Part of my job is to meet with customers who have recently adopted the Convergence learning management system (LMS) and want some face-to-face instruction on how to use it in the most efficient manner at their work place. As a result, I do a good deal of flying.
And while I’m flying, I’m often confused when scanning my boarding passes. It’s hard to find the information I’m looking for—what is my flight number, when does it leave, and what gate do I need to get to? You’d think finding that information would be simple enough, but it’s not.
Well, apparently I’m not the only one who gets confused by this. NPR’s All Tech Considered blog recently ran an article about British designer Pete Smart (good name for this guy) who felt the same way—except he did something about it. He created a new design for boarding passes that’s brilliant. It’s easy to read, the information is clearly displayed in logical places and in larger fonts, and it’s even oriented in the proper direction based on the assumption that you dual-purpose your boarding pass as a book mark. Again—brilliant! (Or maybe I should say “smart!”)
These are tips you can use when designing your own elearning courses, and most of this falls under the category of visual hierarchy.
Convergence Training is a training solutions provider. We make off-the-shelf elearning courses, several LMSs, and custom training solutions. Contact us to see full-course previews, to demo an LMS, or just to ask some questions.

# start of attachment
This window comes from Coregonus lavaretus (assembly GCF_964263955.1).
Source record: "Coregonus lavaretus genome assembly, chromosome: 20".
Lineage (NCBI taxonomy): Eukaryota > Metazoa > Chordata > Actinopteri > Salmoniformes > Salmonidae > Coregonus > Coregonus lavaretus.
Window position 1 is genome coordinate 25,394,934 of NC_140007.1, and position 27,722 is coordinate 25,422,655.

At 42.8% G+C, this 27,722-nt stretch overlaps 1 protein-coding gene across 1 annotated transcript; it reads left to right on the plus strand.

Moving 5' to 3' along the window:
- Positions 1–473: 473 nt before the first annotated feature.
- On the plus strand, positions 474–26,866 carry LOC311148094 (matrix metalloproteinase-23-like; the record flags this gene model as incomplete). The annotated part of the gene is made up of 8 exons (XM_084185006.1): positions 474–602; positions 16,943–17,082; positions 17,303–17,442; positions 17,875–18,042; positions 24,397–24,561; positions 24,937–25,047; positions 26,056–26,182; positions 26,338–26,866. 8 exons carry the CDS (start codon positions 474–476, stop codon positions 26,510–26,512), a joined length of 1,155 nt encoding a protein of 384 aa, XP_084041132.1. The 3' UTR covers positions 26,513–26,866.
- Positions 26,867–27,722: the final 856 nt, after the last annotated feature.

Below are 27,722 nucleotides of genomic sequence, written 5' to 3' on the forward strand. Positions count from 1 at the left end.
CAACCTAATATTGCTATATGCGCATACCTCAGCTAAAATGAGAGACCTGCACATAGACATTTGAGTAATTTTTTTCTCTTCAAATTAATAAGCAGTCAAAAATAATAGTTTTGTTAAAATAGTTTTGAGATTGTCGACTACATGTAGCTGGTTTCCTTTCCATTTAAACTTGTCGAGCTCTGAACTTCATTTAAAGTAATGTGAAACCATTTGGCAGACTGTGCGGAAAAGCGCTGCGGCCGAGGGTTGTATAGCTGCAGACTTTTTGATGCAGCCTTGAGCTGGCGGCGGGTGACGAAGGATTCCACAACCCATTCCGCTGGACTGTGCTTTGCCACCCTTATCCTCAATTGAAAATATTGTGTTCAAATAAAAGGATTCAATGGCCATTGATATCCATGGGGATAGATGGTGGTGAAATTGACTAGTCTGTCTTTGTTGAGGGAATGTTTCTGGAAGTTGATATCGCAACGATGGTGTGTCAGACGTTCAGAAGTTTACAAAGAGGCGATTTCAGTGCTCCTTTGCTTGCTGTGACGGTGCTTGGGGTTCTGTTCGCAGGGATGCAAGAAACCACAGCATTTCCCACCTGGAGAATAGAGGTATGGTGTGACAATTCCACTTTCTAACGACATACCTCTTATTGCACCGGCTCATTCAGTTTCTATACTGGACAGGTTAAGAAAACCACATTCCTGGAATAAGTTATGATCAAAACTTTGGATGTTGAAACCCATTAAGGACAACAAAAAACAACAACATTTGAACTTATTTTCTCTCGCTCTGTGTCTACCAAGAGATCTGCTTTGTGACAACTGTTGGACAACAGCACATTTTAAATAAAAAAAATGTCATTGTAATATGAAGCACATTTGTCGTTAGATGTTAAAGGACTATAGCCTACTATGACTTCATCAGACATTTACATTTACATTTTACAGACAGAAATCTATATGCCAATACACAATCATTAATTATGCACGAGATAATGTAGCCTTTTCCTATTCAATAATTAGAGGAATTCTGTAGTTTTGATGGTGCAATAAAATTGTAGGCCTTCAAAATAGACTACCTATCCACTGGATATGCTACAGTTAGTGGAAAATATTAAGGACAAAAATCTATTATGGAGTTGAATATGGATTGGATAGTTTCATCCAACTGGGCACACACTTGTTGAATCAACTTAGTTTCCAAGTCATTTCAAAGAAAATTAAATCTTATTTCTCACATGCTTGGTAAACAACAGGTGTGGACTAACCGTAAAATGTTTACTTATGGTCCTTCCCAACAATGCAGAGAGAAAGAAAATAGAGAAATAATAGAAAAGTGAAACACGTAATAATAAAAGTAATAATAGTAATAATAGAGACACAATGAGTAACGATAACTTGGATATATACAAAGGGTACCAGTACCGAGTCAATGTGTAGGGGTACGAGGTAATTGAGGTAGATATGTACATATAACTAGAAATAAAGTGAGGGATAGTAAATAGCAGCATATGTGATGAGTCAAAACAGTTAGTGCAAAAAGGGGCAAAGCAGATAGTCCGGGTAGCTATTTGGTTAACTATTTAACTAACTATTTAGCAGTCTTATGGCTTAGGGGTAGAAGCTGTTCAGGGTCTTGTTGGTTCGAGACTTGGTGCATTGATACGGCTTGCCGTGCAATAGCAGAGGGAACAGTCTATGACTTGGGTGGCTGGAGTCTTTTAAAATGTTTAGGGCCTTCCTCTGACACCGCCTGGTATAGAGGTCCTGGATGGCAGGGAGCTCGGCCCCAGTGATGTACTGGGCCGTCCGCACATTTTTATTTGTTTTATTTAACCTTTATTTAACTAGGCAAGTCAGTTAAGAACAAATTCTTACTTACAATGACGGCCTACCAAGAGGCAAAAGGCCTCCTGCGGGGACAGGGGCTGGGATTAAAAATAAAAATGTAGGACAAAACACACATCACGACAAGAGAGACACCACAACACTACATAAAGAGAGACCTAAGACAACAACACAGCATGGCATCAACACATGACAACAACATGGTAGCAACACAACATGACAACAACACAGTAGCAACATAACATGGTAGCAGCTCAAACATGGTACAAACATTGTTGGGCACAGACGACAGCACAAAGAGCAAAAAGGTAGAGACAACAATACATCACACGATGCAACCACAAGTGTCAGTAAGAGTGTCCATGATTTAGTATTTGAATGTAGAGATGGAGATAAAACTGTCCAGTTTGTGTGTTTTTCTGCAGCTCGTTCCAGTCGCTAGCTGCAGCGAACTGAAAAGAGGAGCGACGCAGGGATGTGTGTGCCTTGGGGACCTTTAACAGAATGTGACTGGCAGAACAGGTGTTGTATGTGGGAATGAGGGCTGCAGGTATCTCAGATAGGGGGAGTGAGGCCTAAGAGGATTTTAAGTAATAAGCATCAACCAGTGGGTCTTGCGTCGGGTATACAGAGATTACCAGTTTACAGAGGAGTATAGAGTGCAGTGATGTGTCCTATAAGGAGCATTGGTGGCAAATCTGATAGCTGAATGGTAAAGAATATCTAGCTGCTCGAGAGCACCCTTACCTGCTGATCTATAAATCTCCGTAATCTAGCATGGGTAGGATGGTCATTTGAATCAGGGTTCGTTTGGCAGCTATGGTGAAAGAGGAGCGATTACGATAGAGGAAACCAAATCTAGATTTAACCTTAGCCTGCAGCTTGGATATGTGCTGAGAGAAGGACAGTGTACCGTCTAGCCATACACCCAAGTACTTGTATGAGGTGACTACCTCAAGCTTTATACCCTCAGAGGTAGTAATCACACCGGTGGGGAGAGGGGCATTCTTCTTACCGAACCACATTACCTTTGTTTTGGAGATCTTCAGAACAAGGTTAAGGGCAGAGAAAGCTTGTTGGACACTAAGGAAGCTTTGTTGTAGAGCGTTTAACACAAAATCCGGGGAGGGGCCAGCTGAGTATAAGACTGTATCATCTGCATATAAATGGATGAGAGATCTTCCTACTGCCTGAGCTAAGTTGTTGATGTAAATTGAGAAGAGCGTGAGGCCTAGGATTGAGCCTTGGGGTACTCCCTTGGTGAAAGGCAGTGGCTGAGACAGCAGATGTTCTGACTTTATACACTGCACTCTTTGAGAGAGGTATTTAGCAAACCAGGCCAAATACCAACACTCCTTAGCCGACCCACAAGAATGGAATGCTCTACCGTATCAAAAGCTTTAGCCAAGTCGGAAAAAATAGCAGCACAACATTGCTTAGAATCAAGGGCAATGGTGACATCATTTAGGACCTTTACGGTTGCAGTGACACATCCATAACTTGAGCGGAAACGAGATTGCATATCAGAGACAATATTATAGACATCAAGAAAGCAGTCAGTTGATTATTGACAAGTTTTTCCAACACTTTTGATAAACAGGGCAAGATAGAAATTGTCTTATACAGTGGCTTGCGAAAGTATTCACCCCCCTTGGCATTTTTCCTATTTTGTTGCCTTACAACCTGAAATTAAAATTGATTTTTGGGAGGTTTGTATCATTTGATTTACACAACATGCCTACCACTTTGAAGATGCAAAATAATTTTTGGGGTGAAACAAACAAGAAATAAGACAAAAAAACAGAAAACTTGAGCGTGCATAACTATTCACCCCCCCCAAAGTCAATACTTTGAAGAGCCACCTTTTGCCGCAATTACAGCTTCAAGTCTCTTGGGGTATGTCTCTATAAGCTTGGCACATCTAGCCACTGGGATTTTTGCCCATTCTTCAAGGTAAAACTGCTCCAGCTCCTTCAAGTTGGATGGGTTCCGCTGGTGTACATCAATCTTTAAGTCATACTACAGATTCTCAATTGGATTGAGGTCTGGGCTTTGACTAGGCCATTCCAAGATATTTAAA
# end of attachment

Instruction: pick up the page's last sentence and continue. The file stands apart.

And why not download this free Guide to Writing Learning Objectives while you’re here?
But what does all this have to do with workforce training, you ask? Well, if you’re creating your own e-learning courses, you can apply the same lessons to make the experience better for your learners. For example, pay particular attention to what the article says about the hierarchy of information presented on both versions of the boarding pass.
And for those of you who would like to think about these ideas even more, you could certainly do worse than read one of the all-time classics of usability design, Steve Krug’s book Don’t Make Me Think.
Here are some more good books and articles to get you thinking:
- Edward Tufte’s series of books on Information Design
- Connie Malamed and her excellent book Visual Language for Designers (check out this 25 Graphic Design Tips for eLearning article based on that book)
- Dr. Ruth Colvin Clark and her book Graphics for Learning (check out this article on training visuals based on that book)
Final note: This is part of an occasional series of somewhat-random posts I write when something in my daily life has cross-over appeal to my work world. For other posts in this series, check out this one on the use of humor in mandatory pre-flight safety presentations and this one that explains why wine “cries” in a glass.
How to Write Learning Objectives
All the basics about writing learning objectives for training materials.